The fiasco with the Civic Auditorium has been one of the hottest topics of the past few months in the Energy City.
City Council's decision on Monday to reopen the doors pending insurance approval was welcomed by the user groups who advocated for such a move, and Estevan Minor Hockey representative Warren Waldegger shared his reaction.
"I think it's a good first step. There's obviously still work to do on the long term plan for the building but in the short term it's a positive first step."
He said that the next waypoint is just seeing the doors open, and they'd rather not focus on too far in the future until the long term plan is figured out.
"I think the city's got to decide that. The user groups are going to have to provide their input as to justifying a third ice surface in Estevan, and from there sit down with the appropriate objective of the Civic and decide what that looks like."
"The $5 million that has been floated around is a fictitious number, based on bringing that facility up to a 2200 seat capacity and like-new condition, and that is not the objective. The objective is to have a third ice surface in Estevan, and that has to be a fairly basic objective," Waldegger expressed.
He added that they weren't concerned about the safety observations brought up in the reports that were presented to council.
"That's been my point from the start, that I think that there was an over reaction to that initial report. I don't think it's as bad as it suggested, and I think that the Civic in general stacks up fairly well to it's peers around southeast Saskatchewan, and Saskatchewan in general. When we make decisions, whether short or long term, they need to be brought into context of what the objective is for that building."
Waldegger believes that, for a much smaller sum than suggested by council, the Civic could be repaired structurally for an indefinite period of time, with the electrical and mechanical being taken care of later on. The main objective that the user groups want, he said, is to have a third ice surface, not a multi purpose community center, for which role Affinity Place was designed to handle.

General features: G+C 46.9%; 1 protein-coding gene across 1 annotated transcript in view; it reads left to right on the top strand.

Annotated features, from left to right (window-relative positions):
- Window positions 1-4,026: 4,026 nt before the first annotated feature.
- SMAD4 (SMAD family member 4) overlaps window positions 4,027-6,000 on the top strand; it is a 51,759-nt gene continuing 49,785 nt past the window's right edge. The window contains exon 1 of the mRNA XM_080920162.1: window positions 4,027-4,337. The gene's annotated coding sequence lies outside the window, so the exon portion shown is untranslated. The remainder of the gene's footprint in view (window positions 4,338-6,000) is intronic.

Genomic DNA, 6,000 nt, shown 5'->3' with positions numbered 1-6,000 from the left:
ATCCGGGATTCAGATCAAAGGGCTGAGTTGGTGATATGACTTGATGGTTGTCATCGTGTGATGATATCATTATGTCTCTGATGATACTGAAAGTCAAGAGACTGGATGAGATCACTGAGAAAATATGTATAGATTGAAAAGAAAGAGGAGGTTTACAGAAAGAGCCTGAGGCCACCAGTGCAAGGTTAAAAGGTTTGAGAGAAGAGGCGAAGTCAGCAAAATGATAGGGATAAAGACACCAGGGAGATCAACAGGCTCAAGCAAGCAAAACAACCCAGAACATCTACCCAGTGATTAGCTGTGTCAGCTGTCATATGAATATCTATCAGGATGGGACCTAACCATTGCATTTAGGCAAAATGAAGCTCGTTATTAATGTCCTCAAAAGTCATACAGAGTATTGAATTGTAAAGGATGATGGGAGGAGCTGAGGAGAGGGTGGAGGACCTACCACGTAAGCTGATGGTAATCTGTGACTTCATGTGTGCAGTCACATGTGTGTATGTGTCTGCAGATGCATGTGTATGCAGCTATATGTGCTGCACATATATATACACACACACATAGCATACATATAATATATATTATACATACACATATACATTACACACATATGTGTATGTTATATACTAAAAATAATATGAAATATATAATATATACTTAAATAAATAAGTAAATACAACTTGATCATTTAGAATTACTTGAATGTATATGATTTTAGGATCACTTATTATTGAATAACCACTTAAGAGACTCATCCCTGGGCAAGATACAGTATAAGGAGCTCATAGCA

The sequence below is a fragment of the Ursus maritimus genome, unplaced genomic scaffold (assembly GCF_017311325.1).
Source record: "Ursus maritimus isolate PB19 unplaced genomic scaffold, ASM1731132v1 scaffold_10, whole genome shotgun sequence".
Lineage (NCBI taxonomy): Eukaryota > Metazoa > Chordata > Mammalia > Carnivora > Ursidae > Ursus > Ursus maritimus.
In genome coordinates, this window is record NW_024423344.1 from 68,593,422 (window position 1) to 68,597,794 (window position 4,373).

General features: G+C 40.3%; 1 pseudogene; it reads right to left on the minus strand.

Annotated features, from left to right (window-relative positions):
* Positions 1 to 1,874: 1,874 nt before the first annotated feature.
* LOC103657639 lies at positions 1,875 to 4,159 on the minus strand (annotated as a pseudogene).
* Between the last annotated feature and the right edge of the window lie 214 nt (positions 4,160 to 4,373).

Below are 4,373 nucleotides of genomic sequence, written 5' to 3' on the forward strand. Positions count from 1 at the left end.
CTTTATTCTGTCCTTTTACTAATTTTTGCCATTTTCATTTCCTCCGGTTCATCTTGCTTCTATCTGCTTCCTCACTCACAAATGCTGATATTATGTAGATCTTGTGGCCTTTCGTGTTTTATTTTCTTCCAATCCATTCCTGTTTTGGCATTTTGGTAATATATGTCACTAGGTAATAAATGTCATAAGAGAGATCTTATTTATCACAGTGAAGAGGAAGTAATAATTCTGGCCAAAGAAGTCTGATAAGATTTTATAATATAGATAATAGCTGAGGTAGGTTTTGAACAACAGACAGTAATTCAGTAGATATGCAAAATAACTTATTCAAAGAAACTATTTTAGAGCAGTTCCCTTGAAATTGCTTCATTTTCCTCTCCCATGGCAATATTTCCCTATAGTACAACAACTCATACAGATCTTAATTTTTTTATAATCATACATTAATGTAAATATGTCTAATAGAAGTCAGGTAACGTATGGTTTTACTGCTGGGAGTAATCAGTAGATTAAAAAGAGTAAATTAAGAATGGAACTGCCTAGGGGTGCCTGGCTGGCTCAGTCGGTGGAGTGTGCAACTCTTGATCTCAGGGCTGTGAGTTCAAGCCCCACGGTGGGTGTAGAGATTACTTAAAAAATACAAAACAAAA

Aren Miller, a minor hockey coach, was happy at the thought that that the scheduling and extra process to get in practices may come to an end.
"We've been pretty lucky actually, we've been out in Torquay, so we were able to find ice time right away. The biggest thing is that it's just going to cut down on travel for the kids. Instead of having to leave right after school and parents scrambling around for that, it's going to make a lot of family's lives a lot easier having everything back in town."
"I understand that the City of Estevan has to do their due diligence, but I think Warren Waldegger and that group did a fantastic job showing how important that facility is to families in Estevan and people in the surrounding area. It caused a big headache for managing and scheduling with all sorts of people trying to find ice."
He noted that the small town rinks did benefit, however, as they saw a lot more use in that time period. That said, the weather has been ideal for travelling, and as it now takes a turn for the worse, council's vote couldn't have come at a more opportune time.
In addition, Miller said he is in favor of shutting down half the rink, and treating it as the small town ones, where the users take care of the facility and ensure it's operation.